Iran 'has halted its nuclear weapons programme'

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The Independent Online

In a blow to Bush administration hawks demanding military strikes on Iran, a US intelligence report reveals that Tehran's secret nuclear weapons programme was shut down four years ago.

The finding which has come as a surprise to friends and foes of the US concluded: "We do not know whether [Iran] currently intends to develop nuclear weapons." That is in sharp contrast to an intelligence report two years ago that stated Iran was "determined to develop nuclear weapons".

US officials said the report showed that the Bush administration was right to conclude that Tehran intends to develop nuclear weapons in the long term. They also said that Iran was forced to end its secret programme because of financial sanctions and diplomacy backed up with the threat of force.

"Today's National Intelligence Estimate offers some positive news," said the National Security Adviser Stephen Hadley. "It confirms that we were right to be worried about Iran seeking to develop nuclear weapons."

He added that on balance the report was "good news", insisting it showed Tehran was susceptible to international pressure but that the risk of it acquiring nuclear weapons "remains a very serious problem".

President Bush seemed to prepare the ground for just such an attack last month when he declared that any international effort to avoid "World War III" would have to start by preventing Iran from acquiring a nuclear capability. Vice-President Dick Cheney then threatened "serious consequences" if Tehran did not abandon its nuclear programme.

As these threats were being made, the CIA had secretly concluded that President Mahmoud Ahmadinejad ended the nuclear weapons work years ago in the face of diplomatic pressure and the threat of sanctions. The order "was directed primarily in response to increasing international scrutiny and pressure," the spy agencies said.

The report, a synthesis of the country's 16 intelligence agencies, said they "do not know whether it currently intends to develop nuclear weapons". But it went on to say that President Bush "has the right strategy" with Iran.

The report was meant to be released last spring but was delayed to avoid the mistakes of a similar exercise on Iraq in 2002 which exaggerated Saddam Hussein's arsenal of weapons of mass destruction and cleared the way for the US-led invasion.

Harry Reid, the Senate majority leader, said the assessment was "directly challenging some of this administration's alarming rhetoric about the threat posed by Iran." The administration should "appropriately adjust its rhetoric and policy".

The report said Iran was not a rogue regime, but a rational country where "decisions are guided by a cost-benefit approach rather than a rush to a weapon irrespective of the political, economic and military costs."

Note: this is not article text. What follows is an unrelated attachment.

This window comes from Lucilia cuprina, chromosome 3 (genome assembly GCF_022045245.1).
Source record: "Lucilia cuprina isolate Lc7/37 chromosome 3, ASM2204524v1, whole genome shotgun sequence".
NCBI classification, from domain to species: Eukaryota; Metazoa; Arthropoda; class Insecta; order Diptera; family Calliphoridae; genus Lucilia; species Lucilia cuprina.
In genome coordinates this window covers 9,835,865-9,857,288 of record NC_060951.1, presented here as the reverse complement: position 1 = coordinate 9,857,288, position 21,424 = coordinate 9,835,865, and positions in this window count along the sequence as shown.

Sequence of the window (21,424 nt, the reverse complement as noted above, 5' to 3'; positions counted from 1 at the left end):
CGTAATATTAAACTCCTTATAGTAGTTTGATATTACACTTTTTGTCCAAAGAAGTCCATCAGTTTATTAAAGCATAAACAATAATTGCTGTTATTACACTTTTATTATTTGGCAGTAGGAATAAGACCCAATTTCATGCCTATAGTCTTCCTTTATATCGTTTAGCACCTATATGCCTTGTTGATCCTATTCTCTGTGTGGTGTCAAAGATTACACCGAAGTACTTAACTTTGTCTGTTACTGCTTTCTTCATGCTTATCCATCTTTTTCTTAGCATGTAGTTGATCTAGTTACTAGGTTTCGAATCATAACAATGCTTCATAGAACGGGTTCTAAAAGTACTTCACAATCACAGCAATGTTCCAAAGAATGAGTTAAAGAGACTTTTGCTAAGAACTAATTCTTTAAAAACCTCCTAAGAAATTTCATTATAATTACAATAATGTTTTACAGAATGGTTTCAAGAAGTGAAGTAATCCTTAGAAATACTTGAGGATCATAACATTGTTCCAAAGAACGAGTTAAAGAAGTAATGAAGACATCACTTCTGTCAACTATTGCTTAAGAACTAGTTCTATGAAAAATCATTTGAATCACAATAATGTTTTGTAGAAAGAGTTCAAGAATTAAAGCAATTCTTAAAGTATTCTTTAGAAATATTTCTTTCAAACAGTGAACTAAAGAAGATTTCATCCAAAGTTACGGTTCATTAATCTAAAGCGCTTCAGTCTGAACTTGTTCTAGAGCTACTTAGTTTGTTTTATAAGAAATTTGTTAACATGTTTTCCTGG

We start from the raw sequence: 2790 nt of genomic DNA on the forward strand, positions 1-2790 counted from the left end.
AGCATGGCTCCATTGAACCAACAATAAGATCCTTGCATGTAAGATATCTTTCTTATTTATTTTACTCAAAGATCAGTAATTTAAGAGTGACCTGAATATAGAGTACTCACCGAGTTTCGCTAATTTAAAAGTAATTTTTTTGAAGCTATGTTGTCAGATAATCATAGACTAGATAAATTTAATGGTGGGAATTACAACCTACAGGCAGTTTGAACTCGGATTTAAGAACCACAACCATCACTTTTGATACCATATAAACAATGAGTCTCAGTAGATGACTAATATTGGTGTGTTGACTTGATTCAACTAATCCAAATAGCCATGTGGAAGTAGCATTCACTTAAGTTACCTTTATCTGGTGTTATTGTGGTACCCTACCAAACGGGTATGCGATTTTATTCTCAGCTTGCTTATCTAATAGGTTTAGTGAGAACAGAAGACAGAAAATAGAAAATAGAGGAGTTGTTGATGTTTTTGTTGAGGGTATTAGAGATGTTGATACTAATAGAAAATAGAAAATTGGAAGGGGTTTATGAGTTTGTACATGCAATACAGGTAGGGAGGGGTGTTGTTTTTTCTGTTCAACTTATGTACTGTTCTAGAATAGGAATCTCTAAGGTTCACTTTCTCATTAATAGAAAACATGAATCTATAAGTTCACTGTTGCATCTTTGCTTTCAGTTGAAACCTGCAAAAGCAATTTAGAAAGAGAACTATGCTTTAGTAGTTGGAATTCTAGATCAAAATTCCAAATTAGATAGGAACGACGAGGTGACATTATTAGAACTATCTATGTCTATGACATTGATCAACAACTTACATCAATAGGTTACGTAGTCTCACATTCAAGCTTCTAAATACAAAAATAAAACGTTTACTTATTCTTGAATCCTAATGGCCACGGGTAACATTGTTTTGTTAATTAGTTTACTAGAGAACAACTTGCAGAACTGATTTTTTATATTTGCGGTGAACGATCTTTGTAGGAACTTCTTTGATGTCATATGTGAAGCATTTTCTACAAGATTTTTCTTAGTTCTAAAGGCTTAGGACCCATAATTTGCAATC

In a blow to Bush administration hawks demanding military strikes on Iran, a US intelligence report reveals that Tehran's secret nuclear weapons programme was shut down four years ago.

The finding which has come as a surprise to friends and foes of the US concluded: "We do not know whether [Iran] currently intends to develop nuclear weapons." That is in sharp contrast to an intelligence report two years ago that stated Iran was "determined to develop nuclear weapons".

US officials said the report showed that the Bush administration was right to conclude that Tehran intends to develop nuclear weapons in the long term. They also said that Iran was forced to end its secret programme because of financial sanctions and diplomacy backed up with the threat of force.

"Today's National Intelligence Estimate offers some positive news," said the National Security Adviser Stephen Hadley. "It confirms that we were right to be worried about Iran seeking to develop nuclear weapons."

He added that on balance the report was "good news", insisting it showed Tehran was susceptible to international pressure but that the risk of it acquiring nuclear weapons "remains a very serious problem".

President Bush seemed to prepare the ground for just such an attack last month when he declared that any international effort to avoid "World War III" would have to start by preventing Iran from acquiring a nuclear capability. Vice-President Dick Cheney then threatened "serious consequences" if Tehran did not abandon its nuclear programme.

As these threats were being made, the CIA had secretly concluded that President Mahmoud Ahmadinejad ended the nuclear weapons work years ago in the face of diplomatic pressure and the threat of sanctions. The order "was directed primarily in response to increasing international scrutiny and pressure," the spy agencies said.

The report, a synthesis of the country's 16 intelligence agencies, said they "do not know whether it currently intends to develop nuclear weapons". But it went on to say that President Bush "has the right strategy" with Iran.

The report was meant to be released last spring but was delayed to avoid the mistakes of a similar exercise on Iraq in 2002 which exaggerated Saddam Hussein's arsenal of weapons of mass destruction and cleared the way for the US-led invasion.

Harry Reid, the Senate majority leader, said the assessment was "directly challenging some of this administration's alarming rhetoric about the threat posed by Iran." The administration should "appropriately adjust its rhetoric and policy".

The report said Iran was not a rogue regime, but a rational country where "decisions are guided by a cost-benefit approach rather than a rush to a weapon irrespective of the political, economic and military costs."

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